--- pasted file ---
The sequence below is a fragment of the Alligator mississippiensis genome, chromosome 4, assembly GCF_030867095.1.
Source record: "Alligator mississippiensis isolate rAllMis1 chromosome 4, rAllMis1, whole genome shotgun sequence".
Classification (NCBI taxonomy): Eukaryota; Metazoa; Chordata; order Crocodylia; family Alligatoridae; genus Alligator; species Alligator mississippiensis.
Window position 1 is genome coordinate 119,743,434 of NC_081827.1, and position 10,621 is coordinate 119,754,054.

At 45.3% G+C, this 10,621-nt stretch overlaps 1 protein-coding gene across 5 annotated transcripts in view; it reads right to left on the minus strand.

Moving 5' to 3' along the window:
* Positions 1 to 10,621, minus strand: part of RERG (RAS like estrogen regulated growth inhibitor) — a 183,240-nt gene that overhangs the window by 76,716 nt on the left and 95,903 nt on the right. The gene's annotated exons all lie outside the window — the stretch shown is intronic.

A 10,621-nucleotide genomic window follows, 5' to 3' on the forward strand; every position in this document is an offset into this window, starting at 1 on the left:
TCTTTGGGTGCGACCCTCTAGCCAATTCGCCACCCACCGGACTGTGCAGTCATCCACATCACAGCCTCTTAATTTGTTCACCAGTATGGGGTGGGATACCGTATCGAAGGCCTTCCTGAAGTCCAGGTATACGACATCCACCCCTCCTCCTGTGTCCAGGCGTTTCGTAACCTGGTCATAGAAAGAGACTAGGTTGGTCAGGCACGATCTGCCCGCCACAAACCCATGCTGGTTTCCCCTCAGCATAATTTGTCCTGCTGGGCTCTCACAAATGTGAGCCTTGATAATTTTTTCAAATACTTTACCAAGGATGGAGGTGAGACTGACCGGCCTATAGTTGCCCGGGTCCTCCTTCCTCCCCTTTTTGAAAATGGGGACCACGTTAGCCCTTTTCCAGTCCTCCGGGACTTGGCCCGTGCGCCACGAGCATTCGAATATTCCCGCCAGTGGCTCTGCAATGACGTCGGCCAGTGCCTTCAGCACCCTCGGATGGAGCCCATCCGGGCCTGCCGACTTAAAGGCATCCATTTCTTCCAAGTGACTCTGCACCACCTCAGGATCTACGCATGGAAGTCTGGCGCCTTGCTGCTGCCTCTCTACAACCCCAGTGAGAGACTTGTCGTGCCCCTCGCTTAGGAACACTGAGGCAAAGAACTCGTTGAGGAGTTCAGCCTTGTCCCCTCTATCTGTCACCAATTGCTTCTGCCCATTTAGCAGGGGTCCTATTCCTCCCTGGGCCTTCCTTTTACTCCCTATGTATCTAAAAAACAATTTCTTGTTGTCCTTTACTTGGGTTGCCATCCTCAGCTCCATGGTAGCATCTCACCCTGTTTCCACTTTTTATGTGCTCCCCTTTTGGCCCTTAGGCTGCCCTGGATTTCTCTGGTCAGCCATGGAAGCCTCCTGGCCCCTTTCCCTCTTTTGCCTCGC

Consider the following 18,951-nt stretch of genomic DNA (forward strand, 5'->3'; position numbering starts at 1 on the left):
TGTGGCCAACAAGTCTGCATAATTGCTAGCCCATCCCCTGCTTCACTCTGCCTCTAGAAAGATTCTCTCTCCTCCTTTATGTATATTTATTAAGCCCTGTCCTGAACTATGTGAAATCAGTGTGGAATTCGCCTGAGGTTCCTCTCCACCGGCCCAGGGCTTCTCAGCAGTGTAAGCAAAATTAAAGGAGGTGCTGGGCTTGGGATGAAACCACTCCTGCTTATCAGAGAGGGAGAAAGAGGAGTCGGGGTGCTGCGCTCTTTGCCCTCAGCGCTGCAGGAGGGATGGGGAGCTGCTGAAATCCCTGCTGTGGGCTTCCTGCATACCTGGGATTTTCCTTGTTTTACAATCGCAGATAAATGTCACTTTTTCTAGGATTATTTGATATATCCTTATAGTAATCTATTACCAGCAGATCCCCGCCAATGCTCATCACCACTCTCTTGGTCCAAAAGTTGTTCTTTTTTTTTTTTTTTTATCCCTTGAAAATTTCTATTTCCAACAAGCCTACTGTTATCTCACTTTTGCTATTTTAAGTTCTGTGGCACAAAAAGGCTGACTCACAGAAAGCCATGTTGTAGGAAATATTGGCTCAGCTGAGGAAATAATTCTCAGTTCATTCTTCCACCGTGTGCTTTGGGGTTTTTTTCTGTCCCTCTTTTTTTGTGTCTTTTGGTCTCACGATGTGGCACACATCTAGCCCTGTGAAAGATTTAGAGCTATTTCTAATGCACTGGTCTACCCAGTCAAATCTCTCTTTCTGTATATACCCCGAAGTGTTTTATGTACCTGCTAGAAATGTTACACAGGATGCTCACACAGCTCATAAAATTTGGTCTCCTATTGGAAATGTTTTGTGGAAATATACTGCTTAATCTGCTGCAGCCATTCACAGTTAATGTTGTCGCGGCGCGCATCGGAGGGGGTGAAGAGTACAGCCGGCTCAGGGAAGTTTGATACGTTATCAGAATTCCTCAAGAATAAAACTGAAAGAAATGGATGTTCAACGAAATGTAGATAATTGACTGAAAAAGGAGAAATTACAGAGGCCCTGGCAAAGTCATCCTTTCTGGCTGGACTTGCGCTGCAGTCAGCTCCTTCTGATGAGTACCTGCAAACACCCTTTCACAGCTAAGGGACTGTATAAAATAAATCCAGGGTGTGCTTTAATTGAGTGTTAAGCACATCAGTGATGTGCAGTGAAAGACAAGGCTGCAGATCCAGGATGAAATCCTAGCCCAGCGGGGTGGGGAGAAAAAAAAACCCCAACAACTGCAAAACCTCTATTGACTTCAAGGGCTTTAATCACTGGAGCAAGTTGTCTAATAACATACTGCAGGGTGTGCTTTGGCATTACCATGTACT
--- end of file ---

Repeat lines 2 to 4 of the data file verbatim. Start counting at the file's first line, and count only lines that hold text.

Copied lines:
Source record: "Alligator mississippiensis isolate rAllMis1 chromosome 4, rAllMis1, whole genome shotgun sequence".
Classification (NCBI taxonomy): Eukaryota; Metazoa; Chordata; order Crocodylia; family Alligatoridae; genus Alligator; species Alligator mississippiensis.
Window position 1 is genome coordinate 119,743,434 of NC_081827.1, and position 10,621 is coordinate 119,754,054.